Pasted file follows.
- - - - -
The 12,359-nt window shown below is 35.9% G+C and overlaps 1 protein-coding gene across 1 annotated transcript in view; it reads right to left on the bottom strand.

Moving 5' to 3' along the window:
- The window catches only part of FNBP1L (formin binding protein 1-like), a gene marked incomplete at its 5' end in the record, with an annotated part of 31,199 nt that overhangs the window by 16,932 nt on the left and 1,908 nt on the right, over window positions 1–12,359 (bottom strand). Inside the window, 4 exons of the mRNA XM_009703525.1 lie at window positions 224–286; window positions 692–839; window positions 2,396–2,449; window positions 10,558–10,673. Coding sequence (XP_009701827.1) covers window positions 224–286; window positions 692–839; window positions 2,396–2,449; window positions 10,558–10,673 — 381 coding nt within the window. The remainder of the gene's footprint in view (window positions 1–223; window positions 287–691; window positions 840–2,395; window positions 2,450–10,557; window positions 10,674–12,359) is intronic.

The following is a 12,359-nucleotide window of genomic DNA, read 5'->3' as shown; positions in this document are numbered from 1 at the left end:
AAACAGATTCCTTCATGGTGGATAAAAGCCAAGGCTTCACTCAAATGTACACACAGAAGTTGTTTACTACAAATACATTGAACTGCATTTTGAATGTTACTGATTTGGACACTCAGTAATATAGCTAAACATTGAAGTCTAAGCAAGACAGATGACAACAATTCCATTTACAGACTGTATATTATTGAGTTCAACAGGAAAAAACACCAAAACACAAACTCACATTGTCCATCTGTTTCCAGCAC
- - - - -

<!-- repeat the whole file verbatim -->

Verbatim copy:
The 12,359-nt window shown below is 35.9% G+C and overlaps 1 protein-coding gene across 1 annotated transcript in view; it reads right to left on the bottom strand.

Moving 5' to 3' along the window:
- The window catches only part of FNBP1L (formin binding protein 1-like), a gene marked incomplete at its 5' end in the record, with an annotated part of 31,199 nt that overhangs the window by 16,932 nt on the left and 1,908 nt on the right, over window positions 1–12,359 (bottom strand). Inside the window, 4 exons of the mRNA XM_009703525.1 lie at window positions 224–286; window positions 692–839; window positions 2,396–2,449; window positions 10,558–10,673. Coding sequence (XP_009701827.1) covers window positions 224–286; window positions 692–839; window positions 2,396–2,449; window positions 10,558–10,673 — 381 coding nt within the window. The remainder of the gene's footprint in view (window positions 1–223; window positions 287–691; window positions 840–2,395; window positions 2,450–10,557; window positions 10,674–12,359) is intronic.

The following is a 12,359-nucleotide window of genomic DNA, read 5'->3' as shown; positions in this document are numbered from 1 at the left end:
AAACAGATTCCTTCATGGTGGATAAAAGCCAAGGCTTCACTCAAATGTACACACAGAAGTTGTTTACTACAAATACATTGAACTGCATTTTGAATGTTACTGATTTGGACACTCAGTAATATAGCTAAACATTGAAGTCTAAGCAAGACAGATGACAACAATTCCATTTACAGACTGTATATTATTGAGTTCAACAGGAAAAAACACCAAAACACAAACTCACATTGTCCATCTGTTTCCAGCAC